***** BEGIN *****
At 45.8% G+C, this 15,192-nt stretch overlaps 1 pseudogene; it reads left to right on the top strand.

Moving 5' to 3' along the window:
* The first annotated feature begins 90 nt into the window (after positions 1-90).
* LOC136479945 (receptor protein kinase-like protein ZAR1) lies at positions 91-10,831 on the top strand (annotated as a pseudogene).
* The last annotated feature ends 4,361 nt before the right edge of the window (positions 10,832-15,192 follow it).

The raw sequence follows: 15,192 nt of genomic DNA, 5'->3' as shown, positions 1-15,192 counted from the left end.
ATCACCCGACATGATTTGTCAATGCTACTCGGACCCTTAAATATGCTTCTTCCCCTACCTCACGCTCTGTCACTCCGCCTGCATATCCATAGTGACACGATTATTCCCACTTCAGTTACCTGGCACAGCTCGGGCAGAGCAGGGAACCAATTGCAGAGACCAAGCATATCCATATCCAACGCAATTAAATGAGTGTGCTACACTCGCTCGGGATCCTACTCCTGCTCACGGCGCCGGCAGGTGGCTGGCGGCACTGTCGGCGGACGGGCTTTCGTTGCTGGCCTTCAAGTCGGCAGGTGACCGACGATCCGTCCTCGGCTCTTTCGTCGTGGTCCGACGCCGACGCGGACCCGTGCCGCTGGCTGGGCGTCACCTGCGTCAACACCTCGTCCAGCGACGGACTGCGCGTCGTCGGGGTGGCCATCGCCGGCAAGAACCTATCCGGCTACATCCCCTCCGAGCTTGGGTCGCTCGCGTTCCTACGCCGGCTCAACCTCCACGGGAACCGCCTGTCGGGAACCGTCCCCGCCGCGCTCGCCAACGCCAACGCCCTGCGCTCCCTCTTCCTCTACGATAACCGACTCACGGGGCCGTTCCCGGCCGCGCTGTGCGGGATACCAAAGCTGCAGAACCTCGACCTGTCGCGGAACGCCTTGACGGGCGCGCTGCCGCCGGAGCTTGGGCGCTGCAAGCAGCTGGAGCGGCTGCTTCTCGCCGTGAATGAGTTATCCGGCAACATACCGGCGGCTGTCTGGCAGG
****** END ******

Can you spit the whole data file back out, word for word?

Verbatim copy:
At 45.8% G+C, this 15,192-nt stretch overlaps 1 pseudogene; it reads left to right on the top strand.

Moving 5' to 3' along the window:
* The first annotated feature begins 90 nt into the window (after positions 1-90).
* LOC136479945 (receptor protein kinase-like protein ZAR1) lies at positions 91-10,831 on the top strand (annotated as a pseudogene).
* The last annotated feature ends 4,361 nt before the right edge of the window (positions 10,832-15,192 follow it).

The raw sequence follows: 15,192 nt of genomic DNA, 5'->3' as shown, positions 1-15,192 counted from the left end.
ATCACCCGACATGATTTGTCAATGCTACTCGGACCCTTAAATATGCTTCTTCCCCTACCTCACGCTCTGTCACTCCGCCTGCATATCCATAGTGACACGATTATTCCCACTTCAGTTACCTGGCACAGCTCGGGCAGAGCAGGGAACCAATTGCAGAGACCAAGCATATCCATATCCAACGCAATTAAATGAGTGTGCTACACTCGCTCGGGATCCTACTCCTGCTCACGGCGCCGGCAGGTGGCTGGCGGCACTGTCGGCGGACGGGCTTTCGTTGCTGGCCTTCAAGTCGGCAGGTGACCGACGATCCGTCCTCGGCTCTTTCGTCGTGGTCCGACGCCGACGCGGACCCGTGCCGCTGGCTGGGCGTCACCTGCGTCAACACCTCGTCCAGCGACGGACTGCGCGTCGTCGGGGTGGCCATCGCCGGCAAGAACCTATCCGGCTACATCCCCTCCGAGCTTGGGTCGCTCGCGTTCCTACGCCGGCTCAACCTCCACGGGAACCGCCTGTCGGGAACCGTCCCCGCCGCGCTCGCCAACGCCAACGCCCTGCGCTCCCTCTTCCTCTACGATAACCGACTCACGGGGCCGTTCCCGGCCGCGCTGTGCGGGATACCAAAGCTGCAGAACCTCGACCTGTCGCGGAACGCCTTGACGGGCGCGCTGCCGCCGGAGCTTGGGCGCTGCAAGCAGCTGGAGCGGCTGCTTCTCGCCGTGAATGAGTTATCCGGCAACATACCGGCGGCTGTCTGGCAGG